PSTN Calling (Non-Microsoft Based)
If you’re using Skype for Business for PSTN calling, either directly to a full Skype for Business server infrastructure or via a Cloud Connector Edition solution, you may be routing these calls via your traditional SBCs or gateways. In the event you’re currently doing this and need to continue to do so, you’ll need to look into one of the Microsoft Teams options available for PSTN calls, this could be going down the Microsoft route, adding Direct Routing to your current SBC/gateway (if supported) or if the service is available (it’s in public preview at the time of writing and not internationally available yet) you can use Operator Connect.
Skype Meeting Broadcast
The Skype Meeting Broadcast feature has a direct replacement called Teams Live Events, however if you currently use Skype Meeting Broadcast with your on-premises users, you will no longer be able to access the Skype Meeting Broadcast service from the end of the month and will need to ensure your hybrid and co-existence configurations allow you to leverage Teams Live Events.
Virtual Desktop Infrastructure (VDI)
If you’re using a VDI solution such as Citrix or VMware Horizon you may require an upgrade to your environment before you can leverage Microsoft Teams, this is because the Skype for Business and Microsoft Teams clients are completely different and have different requirements for optimisation. See the Microsoft documentation “Teams for Virtualised Desktop Infrastructure” to find out more about if your VDI platform is compatible.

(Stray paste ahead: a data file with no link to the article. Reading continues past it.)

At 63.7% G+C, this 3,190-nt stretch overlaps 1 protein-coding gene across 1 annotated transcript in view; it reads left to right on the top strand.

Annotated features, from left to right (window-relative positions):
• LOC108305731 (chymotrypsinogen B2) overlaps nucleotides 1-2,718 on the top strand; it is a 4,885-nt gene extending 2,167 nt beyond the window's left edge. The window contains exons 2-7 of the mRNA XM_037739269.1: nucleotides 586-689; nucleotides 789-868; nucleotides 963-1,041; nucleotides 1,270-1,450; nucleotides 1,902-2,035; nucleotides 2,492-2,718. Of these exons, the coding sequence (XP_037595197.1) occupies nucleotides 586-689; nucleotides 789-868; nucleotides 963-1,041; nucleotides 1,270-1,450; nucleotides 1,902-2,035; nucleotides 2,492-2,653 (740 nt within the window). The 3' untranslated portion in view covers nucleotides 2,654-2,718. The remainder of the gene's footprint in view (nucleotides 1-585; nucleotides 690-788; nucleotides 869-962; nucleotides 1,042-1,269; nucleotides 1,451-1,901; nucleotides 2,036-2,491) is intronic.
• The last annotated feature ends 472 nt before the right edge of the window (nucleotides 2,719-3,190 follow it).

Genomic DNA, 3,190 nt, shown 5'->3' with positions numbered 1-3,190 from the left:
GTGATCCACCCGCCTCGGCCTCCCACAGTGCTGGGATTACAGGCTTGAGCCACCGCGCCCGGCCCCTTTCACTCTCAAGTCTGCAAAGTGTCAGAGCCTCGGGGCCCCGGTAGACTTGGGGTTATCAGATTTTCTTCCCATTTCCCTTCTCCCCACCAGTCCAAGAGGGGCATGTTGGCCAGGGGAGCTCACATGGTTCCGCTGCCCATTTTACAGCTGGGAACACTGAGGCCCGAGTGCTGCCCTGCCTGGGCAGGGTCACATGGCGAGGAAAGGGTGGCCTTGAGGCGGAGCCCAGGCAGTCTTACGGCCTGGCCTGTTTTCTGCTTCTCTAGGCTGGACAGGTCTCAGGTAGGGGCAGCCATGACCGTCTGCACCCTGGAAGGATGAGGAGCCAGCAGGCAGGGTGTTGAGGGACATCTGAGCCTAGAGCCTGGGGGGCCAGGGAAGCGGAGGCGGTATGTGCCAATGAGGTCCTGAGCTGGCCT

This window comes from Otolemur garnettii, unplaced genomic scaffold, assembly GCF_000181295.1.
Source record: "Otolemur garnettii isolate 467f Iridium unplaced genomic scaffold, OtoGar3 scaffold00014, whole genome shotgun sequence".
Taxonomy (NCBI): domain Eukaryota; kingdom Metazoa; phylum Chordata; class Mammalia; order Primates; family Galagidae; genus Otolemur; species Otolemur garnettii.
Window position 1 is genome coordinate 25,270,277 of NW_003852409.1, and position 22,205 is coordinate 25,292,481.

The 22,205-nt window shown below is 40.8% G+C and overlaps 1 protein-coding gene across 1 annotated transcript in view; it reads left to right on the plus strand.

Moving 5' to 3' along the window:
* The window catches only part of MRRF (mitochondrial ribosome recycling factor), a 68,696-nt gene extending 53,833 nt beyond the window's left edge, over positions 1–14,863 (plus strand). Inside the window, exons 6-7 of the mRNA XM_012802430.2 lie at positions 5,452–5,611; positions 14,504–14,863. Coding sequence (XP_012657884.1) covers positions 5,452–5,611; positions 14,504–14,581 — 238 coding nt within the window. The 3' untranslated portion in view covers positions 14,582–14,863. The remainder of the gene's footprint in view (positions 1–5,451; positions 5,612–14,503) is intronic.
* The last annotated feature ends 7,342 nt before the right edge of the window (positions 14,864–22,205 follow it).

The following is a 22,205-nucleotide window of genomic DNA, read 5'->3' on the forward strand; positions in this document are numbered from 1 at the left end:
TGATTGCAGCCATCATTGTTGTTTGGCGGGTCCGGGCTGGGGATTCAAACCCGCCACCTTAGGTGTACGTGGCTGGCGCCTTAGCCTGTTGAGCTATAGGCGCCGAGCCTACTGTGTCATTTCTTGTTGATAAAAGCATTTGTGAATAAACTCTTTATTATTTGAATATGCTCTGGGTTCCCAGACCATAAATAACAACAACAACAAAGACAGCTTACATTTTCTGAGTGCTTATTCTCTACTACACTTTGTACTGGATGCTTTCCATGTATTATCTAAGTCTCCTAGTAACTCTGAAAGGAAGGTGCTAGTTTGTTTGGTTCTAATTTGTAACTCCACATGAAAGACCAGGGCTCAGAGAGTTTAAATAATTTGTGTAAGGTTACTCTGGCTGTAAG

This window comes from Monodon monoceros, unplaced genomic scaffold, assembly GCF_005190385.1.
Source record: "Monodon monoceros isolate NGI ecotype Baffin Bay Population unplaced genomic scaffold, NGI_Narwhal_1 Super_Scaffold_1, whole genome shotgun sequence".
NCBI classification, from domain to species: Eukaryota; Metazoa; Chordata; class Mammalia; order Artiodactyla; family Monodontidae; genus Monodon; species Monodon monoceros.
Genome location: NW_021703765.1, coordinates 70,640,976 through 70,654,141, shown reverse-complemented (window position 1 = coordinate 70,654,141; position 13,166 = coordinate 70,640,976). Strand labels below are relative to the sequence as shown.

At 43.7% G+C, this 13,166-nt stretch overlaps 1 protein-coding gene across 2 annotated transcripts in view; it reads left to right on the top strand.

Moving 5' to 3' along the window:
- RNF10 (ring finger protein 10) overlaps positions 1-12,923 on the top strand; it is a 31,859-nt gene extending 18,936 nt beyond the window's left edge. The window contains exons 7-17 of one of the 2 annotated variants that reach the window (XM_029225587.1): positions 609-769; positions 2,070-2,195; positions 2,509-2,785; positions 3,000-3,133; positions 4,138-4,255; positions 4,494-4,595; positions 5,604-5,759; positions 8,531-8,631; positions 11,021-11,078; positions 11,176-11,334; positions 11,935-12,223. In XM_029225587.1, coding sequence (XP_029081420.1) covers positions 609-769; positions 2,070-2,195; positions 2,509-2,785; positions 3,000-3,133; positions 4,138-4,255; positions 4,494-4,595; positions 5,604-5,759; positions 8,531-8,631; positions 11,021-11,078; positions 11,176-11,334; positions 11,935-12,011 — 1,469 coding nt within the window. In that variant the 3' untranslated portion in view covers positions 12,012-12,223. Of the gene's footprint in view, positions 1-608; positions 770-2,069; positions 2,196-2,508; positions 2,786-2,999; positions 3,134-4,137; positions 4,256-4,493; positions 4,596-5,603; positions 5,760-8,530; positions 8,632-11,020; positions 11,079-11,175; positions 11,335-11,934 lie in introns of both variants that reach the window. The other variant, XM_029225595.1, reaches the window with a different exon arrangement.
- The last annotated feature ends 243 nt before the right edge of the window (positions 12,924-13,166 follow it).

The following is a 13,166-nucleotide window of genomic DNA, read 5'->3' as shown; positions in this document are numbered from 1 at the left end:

Third Party Audio Conferencing Providers (ACPs)
Put simply, Microsoft have no interest in allowing the use of third party ACPs in Microsoft Teams. As ACP integration was enabled via Skype for Business Online, this feature will cease to function entirely. Microsoft have provided three paths forward, these are:
- Use Microsoft Audio Conferencing
- Use the third party provider separately and disable VoIP for meetings
- Stop using audio conferencing
More information on these scenarios can be found here.
Devices: Handsets, Video Interoperability and Room Systems
This part becomes extremely specific to your own scenarios, you may be have users with individual devices that interact with Skype for Business such as certified headsets or handsets, or even room systems or video interoperability solutions. As mentioned above, Microsoft Teams and Skype for Business are completely different software solutions and architectures and as a result you can’t presume a device or solution certified for Skype for Business will work seamlessly with Microsoft Teams, if at all!
Be sure to audit your devices, confirm Microsoft and vendor compatibility with Microsoft Teams and whether that has any dependencies such as a firmware update or limitations.
There’s no way I’ll meet the end of month deadline, what will happen?
Microsoft aren’t waiting around, if you haven’t migrated by the start of August, Microsoft are going to help you. You’ll receive a message from Microsoft in the Microsoft 365 Message Center and Teams Admin Center, 90 days before the migration date Microsoft assign to you. But Microsoft are going to start coercing your migration before this point by making some changes.